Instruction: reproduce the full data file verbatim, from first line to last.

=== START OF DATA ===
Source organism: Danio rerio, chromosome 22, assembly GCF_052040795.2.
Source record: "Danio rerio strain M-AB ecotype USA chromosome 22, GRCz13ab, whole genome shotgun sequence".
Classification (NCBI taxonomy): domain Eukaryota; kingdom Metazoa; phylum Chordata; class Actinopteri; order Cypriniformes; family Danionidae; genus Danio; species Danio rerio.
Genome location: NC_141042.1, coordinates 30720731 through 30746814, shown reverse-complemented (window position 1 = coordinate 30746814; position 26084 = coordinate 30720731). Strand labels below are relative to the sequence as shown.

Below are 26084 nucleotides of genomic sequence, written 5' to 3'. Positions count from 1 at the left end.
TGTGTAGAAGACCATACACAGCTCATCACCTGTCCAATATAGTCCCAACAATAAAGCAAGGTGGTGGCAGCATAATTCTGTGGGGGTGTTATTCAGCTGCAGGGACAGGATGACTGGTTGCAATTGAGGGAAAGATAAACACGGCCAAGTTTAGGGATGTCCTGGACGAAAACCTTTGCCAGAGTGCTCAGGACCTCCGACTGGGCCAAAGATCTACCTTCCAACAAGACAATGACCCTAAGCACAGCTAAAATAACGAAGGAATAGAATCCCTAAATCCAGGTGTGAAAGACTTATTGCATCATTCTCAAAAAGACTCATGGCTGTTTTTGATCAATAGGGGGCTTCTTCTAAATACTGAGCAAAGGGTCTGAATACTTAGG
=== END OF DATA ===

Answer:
Source organism: Danio rerio, chromosome 22, assembly GCF_052040795.2.
Source record: "Danio rerio strain M-AB ecotype USA chromosome 22, GRCz13ab, whole genome shotgun sequence".
Classification (NCBI taxonomy): domain Eukaryota; kingdom Metazoa; phylum Chordata; class Actinopteri; order Cypriniformes; family Danionidae; genus Danio; species Danio rerio.
Genome location: NC_141042.1, coordinates 30720731 through 30746814, shown reverse-complemented (window position 1 = coordinate 30746814; position 26084 = coordinate 30720731). Strand labels below are relative to the sequence as shown.

Below are 26084 nucleotides of genomic sequence, written 5' to 3'. Positions count from 1 at the left end.
TGTGTAGAAGACCATACACAGCTCATCACCTGTCCAATATAGTCCCAACAATAAAGCAAGGTGGTGGCAGCATAATTCTGTGGGGGTGTTATTCAGCTGCAGGGACAGGATGACTGGTTGCAATTGAGGGAAAGATAAACACGGCCAAGTTTAGGGATGTCCTGGACGAAAACCTTTGCCAGAGTGCTCAGGACCTCCGACTGGGCCAAAGATCTACCTTCCAACAAGACAATGACCCTAAGCACAGCTAAAATAACGAAGGAATAGAATCCCTAAATCCAGGTGTGAAAGACTTATTGCATCATTCTCAAAAAGACTCATGGCTGTTTTTGATCAATAGGGGGCTTCTTCTAAATACTGAGCAAAGGGTCTGAATACTTAGG